Whether I picked it up at home or school (probably both), I could sew with basic skills as a teen. In high school I started making scrunchies (hello, it was the 90s) and it became an annual tradition for a few years when I would make a large batch of the same fabric/design and gift that to as many friends as possible for that Christmas. I also made pillows both for myself and for my friends over the years, including large oversized ones for several of my closest guy friends when we graduated from YHS. It wasn’t until college that I upped my game and took my needle and thread skills to the whole next level by learning how to quilt during Interterm one January.

Called J-Term at some institutions, Doane used Interterm to describe the one-month hyper-focused classes you could take for 2.5 weeks prior to the start of second semester. These were often fun or kooky classes that still counted for credits but were a nice way to ease back into the college grind after the winter break. My sophomore year was when I decided, Lord only knows why, to sign up for Introduction to Quilting. Had I known how much work went into making a full-sized quilt in less than three weeks, I might have said pass; but as it was, I spent all day every day (most Interterm classes were just morning or just afternoon) getting it done.  

From start to finish, I used every minute of those three weeks (no kidding; one weekend I actually hauled the quilt frame to my dorm room so I could keep working on it there) to make my very first quilt – a Christmas colored Log Cabin design that I picked out with my mom’s help prior to the start of class. If you look at it closely, you can see that the stitching is terribly uneven but I pieced that entire top and then hand quilted the entire thing. In. Three. Weeks! By. My. Self! I’m insanely proud of it but have kept it hidden from the children all these years because I don’t want them to test the quality of the quilt (i.e. I don’t want anyone to break it!).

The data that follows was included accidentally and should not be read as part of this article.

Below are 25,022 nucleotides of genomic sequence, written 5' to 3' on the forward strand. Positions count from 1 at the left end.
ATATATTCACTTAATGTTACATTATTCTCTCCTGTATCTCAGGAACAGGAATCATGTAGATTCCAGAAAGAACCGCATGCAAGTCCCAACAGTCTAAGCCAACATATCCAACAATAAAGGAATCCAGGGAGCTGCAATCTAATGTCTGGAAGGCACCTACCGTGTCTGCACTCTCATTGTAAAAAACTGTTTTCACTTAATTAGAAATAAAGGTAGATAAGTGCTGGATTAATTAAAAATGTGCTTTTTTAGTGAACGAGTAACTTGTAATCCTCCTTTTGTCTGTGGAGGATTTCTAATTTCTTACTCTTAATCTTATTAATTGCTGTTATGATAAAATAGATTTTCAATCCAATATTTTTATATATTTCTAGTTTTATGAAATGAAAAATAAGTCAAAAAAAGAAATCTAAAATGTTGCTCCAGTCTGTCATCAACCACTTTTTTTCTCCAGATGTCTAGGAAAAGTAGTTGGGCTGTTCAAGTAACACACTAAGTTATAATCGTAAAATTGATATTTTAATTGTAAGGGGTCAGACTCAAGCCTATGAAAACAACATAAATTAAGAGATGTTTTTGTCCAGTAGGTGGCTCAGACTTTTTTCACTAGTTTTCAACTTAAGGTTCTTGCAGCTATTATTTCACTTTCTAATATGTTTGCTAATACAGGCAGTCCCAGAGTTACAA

Beyond the beauty of completing my very own project, that class opened me up to some other beautiful connections in my life, too. For one, it gave me another activity I could do with my Grandma Gert, a long time crochet fiend and hand-quilter herself, who was then on a quest to make quilts for all of her grandchildren by the time they graduated high school. When I was back from college that summer, I helped her between my busy social and part-time job schedules to complete the top stitching on my cousin Ashley’s quilt that she had already pieced together on her own. We spent plenty of hours at her quilt frame that was set up in my grandparent’s bedroom, talking and probably swearing from time to time when we inevitably pricked our fingers, even when using thimbles and finger guards. I didn’t get to help Gertie with all of her graduation projects but that time together holds a precious place in my heart and I am thankful the class provided me with that. 

Also special from that class was the teacher herself, Kay Hegler, who was then a faculty member of the Education Department at Doane and, obviously, an avid quilter. Kay and I learned that we had Yankton/SoDak connections and she was in general a delightful human being who also turned out to be a generous one, as she let me rent a room in her house during my Junior year when I had nowhere else to stay. The first half of Junior year was my travel abroad to Africa but we had no guarantee of a spot on our residential campus upon return, so several of us were granted special permission to live off-campus and it just so happened that Kay had a room for me. Ever since then we’ve kept in touch through Christmas letters, social media, and the practice of yoga, which we both became big fans and teachers of in later years. Any time I bump into Kay when I’m back in Eastern Nebraska is a special moment with a great hug attached to it as she wraps me up just like the quilts she taught me to make.

I haven’t tackled a quilt project since becoming a wife or a mom but perhaps it will be something that I revisit with age (and maybe more free-time?!) later in life. Either way, I’m thrilled that I took the time and effort to learn this skill when I did as it is one that has returned greatly on its investment. 

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